Jun 19, 2007

A CRPGer friendly introduction to the world of pen & paper Role Playing Games

So, uh, let's start with a disclaimer, shall we? Lovely. If you are one of the few proper pen & paper RPG gamers frequenting Gnome's Lair, then you really don't need to read any further. Really. You'll probably know all there is to it. If, on the other hand, you are video gamer or preferably a video gamer that can appreciate the intricacies of Fallout, the vast worlds of Morrowind, the demented setting of Planescape and truly enjoy your average (or garden) video game RPG, then you might just be interested in finding out a bit more on them pen & paper RPGs, the sources of inspiration behind every CRPG from Ultima to Fallout 3, in which case you should probably read on.

For starters, in an ideal world, nobody in their right mind would ever dream mentioning pen & paper before the RPG bit. The later should be enough, mainly because the vast majority of computer/video game RPGs (CRPGs) lack the actual roleplaying bit, at least in the more traditional sense, which of course you wouldn't know unless you had already played a real RPG, something rather impossible as you wouldn't be reading this very article, would you now? Anyway. All a CRPG ever did to earn its role-playing title was borrow some ideas (e.g. character creation), game mechanics (e.g. combat, hit points, to-hit modifiers) and/or setting (e.g. The Forgotten Realms, Shadowrun), but never came close to emulating the true, traditional, wholesome, imaginative, wholly satanic and ridiculously time-consuming RPG experience.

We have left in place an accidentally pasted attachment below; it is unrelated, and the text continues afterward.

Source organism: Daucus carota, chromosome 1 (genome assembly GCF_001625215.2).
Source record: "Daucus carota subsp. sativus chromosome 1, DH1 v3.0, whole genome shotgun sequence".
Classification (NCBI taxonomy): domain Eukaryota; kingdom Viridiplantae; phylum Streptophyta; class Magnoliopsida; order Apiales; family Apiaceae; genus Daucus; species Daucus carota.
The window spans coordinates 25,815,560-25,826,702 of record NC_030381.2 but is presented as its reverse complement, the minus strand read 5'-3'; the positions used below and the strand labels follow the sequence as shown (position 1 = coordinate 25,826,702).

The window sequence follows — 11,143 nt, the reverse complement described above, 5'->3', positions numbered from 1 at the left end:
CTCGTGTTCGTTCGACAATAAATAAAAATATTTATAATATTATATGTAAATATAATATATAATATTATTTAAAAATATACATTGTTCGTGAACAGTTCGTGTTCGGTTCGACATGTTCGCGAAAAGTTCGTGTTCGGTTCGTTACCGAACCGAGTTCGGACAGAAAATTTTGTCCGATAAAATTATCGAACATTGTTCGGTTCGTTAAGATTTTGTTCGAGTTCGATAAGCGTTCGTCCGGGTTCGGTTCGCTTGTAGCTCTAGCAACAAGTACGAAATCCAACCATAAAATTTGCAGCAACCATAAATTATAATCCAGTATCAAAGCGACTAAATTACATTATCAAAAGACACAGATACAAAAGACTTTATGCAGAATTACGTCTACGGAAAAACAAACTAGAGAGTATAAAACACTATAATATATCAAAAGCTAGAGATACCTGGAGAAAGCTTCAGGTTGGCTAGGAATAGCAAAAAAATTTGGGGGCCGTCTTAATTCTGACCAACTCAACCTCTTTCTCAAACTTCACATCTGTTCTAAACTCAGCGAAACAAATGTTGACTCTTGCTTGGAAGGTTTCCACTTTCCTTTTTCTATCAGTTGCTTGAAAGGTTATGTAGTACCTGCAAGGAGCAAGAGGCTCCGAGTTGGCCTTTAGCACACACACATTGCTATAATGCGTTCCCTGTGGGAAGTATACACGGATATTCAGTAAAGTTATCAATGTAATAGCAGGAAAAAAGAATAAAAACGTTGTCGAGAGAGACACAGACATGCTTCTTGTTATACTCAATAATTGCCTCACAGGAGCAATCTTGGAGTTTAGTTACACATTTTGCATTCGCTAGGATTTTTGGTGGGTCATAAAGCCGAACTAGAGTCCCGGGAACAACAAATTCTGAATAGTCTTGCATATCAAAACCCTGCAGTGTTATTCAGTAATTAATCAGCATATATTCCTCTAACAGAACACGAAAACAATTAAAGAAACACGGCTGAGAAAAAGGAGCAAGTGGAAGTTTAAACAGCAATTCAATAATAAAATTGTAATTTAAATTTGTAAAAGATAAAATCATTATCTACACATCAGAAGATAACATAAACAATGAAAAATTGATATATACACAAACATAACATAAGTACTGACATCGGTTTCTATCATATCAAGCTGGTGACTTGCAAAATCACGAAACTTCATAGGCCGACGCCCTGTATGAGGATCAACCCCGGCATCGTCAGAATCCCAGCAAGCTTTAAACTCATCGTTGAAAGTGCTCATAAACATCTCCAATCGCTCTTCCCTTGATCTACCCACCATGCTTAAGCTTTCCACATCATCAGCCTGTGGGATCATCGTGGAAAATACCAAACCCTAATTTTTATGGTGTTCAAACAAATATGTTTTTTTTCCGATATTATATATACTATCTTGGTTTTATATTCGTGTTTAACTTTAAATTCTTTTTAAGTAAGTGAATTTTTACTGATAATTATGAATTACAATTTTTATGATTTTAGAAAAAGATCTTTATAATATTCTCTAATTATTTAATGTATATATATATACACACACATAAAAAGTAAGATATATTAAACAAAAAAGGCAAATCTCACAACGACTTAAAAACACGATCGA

So, what is an RPG? Well, it's a role playing game, that's what it is. Players assume roles and act out impromptu parts -following certain rules and in thoroughly defined settings- much like actors in radio theatre. Only, this is interactive theatre. You not only take part in a story but actually help tell it, as you're absolutely free to do whatever crosses your mind.

How is this achieved? Simple. One of the players assumes the very important role of Game Master, Storyteller, Dungeon Master, Keeper, whatever. Let's call him -as most RPGers do- the GM. Well, said GM's job is to act as the other players' senses, describing everything they see hear and smell, as the general organizer of play, as the narrator of the main plot and as the ultimate rules referee. His or her job, essentially, is to be what a PC or games console is -say- to an Oblivion gamer: the screen, the speakers, the physics engine, the enemy A.I., the voice of Patrick Stewart. The major difference though is that a GM, unlike even 2 PS3s supported by a Pentium 5, can react and adopt to absolutely anything a player might come up with...

Hence the importance of the rest of the players in the storytelling part. They are free to experience, twist, enrich, play through and ultimately shape the GM's plot, always following some rules, not unlike those a video game would impose on a gamer. Rules, that determine whether a player kills a monster, is stealthy enough to bypass a drowsy guard or even adequately desirable to organise an orgy. What's more, and just like in the vast majority of CRPGs, players get to create a character, an in-game persona, typically called the PC or Player Character, as opposed to the NPC or Non Player Character, obviously played by the GM.